This question has been circulating on the Internet. Some users blame a lack of crowd etiquette, evident by the surge before Scott’s performance. Others blame security, the festival organizers, and Travis Scott. A concrete answer to this question will likely take weeks to answer as investigations are conducted. Below, however, are a list of facts and testimony to consider:

  • Travis Scott has a history of inciting riots and endangering his fans. Following a May 2017 show, Scott faced three misdemeanor charges after inviting fans to overpower security and rush the stage.
  • In 2015, Scott pleaded guilty to charges of reckless conduct after encouraging fans to jump over barricades and onto the stage at Lollapalooza.
  • In April 2017, a video showed Scott encouraging a fan to jump off an upper-deck balcony at a performance. The man was left partially paralyzed.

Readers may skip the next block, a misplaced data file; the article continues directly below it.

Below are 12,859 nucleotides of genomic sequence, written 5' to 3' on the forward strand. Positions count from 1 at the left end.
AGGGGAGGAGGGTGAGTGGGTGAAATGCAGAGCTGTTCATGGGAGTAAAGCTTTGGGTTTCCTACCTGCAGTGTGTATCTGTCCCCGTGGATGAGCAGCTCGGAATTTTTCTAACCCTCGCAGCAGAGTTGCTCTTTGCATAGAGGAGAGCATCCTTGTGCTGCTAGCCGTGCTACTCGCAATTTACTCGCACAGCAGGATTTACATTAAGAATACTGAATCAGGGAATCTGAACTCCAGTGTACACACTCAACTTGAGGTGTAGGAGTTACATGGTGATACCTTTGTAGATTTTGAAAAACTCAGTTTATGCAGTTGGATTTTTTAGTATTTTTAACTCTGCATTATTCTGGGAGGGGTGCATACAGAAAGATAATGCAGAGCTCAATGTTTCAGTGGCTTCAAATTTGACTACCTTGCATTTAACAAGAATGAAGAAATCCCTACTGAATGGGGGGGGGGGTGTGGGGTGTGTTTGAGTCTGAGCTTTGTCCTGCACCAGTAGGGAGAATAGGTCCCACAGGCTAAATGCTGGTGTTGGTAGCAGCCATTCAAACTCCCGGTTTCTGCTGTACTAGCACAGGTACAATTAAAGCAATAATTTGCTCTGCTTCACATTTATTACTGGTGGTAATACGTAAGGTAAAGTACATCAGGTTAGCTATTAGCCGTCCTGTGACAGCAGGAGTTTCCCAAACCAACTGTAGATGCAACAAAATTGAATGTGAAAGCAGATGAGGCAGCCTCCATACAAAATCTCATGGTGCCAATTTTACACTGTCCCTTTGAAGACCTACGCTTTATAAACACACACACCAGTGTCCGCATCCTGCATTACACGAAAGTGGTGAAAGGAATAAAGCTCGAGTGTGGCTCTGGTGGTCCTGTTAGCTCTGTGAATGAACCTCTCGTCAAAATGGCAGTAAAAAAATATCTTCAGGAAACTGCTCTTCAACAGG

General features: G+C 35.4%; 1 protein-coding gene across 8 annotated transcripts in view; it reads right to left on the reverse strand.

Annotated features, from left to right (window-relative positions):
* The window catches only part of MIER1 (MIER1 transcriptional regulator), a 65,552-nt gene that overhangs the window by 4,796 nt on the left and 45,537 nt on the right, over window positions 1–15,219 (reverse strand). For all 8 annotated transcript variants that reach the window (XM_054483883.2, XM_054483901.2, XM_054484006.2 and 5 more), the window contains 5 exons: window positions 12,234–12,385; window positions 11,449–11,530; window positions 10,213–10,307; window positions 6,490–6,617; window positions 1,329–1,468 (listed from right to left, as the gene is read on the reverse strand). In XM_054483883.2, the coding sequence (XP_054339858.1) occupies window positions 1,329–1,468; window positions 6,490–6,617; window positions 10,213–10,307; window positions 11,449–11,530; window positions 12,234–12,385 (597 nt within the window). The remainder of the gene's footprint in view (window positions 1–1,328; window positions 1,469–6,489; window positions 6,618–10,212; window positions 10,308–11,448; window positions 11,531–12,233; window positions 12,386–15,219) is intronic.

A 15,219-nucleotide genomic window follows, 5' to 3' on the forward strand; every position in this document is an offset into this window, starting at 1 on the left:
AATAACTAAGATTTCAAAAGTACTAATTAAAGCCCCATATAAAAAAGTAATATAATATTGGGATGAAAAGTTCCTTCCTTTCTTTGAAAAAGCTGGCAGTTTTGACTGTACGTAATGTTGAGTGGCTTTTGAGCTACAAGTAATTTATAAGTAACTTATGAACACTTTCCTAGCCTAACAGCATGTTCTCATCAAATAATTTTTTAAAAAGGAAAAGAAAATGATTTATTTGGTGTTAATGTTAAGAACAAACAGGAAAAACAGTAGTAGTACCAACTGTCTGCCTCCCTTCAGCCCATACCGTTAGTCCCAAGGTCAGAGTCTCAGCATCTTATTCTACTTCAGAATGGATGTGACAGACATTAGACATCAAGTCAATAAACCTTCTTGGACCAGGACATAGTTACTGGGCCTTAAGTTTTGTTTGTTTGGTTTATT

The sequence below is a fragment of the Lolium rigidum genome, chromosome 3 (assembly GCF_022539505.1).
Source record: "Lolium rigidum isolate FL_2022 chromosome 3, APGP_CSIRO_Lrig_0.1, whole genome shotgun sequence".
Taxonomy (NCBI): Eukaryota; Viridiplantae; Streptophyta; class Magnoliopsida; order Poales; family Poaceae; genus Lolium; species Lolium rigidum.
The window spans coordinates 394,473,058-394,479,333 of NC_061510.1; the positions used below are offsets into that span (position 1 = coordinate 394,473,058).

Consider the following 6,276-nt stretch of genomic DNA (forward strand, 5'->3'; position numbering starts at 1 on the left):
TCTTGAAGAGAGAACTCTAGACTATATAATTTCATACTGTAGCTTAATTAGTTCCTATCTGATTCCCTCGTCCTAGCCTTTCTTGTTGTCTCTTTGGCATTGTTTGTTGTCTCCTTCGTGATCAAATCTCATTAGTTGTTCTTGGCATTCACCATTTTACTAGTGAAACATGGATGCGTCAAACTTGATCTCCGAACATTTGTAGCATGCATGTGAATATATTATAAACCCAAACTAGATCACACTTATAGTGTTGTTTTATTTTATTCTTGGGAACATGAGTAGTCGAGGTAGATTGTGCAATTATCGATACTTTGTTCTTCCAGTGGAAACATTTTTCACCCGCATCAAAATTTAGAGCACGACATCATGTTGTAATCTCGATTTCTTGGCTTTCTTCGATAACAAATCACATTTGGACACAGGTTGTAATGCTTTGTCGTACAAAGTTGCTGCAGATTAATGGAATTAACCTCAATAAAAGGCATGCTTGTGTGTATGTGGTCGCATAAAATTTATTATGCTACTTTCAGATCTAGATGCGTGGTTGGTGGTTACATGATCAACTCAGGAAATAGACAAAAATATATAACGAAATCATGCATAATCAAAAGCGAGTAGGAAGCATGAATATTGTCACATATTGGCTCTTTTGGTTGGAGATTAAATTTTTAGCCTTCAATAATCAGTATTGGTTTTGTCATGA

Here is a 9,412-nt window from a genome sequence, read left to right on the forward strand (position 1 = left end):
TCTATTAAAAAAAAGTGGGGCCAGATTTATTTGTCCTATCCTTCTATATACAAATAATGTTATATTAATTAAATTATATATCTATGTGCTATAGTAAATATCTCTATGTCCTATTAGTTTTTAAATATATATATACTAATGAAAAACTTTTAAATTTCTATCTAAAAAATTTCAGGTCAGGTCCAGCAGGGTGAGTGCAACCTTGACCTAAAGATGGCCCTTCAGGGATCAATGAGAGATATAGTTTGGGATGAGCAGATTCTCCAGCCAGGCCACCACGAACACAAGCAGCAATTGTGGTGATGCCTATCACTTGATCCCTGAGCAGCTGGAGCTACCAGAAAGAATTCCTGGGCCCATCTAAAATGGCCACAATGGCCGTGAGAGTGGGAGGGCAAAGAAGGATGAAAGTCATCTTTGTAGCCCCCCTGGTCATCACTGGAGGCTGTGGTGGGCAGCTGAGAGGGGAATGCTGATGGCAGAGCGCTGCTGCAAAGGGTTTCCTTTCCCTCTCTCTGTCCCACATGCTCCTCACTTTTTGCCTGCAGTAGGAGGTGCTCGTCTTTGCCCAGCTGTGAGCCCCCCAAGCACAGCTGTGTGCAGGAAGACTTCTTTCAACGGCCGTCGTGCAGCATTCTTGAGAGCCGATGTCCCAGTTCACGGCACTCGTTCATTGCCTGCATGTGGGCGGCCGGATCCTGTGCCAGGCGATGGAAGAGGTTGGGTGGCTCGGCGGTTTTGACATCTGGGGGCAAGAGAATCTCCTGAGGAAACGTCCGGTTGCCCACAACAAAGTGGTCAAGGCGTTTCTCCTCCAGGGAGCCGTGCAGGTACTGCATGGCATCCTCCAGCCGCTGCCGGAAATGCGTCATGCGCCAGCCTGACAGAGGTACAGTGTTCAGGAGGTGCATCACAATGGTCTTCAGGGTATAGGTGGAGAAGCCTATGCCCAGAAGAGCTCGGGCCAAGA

• 23-year-old ICU nurse Madeline Eskins, who passed out herself, found that emergency personnel was ‘woefully unprepared’. She reported asking a member of the event medical staff to check a man’s carotid or femoral pulse, but he didn’t know how to. Furthermore, Eskins recalls that “Travis acknowledged that someone in the crowd needed an ambulance and was passed out,” but, “He just kept going.”

As debate continues online, it is important to be mindful and respectful of many families’ ongoing grief.

Chloe Hummel

U Conn '24

Chloe is a sophomore at the University of Connecticut. She is an English major concentrating in Creative Writing and a Women's, Gender, and Sexuality Studies minor.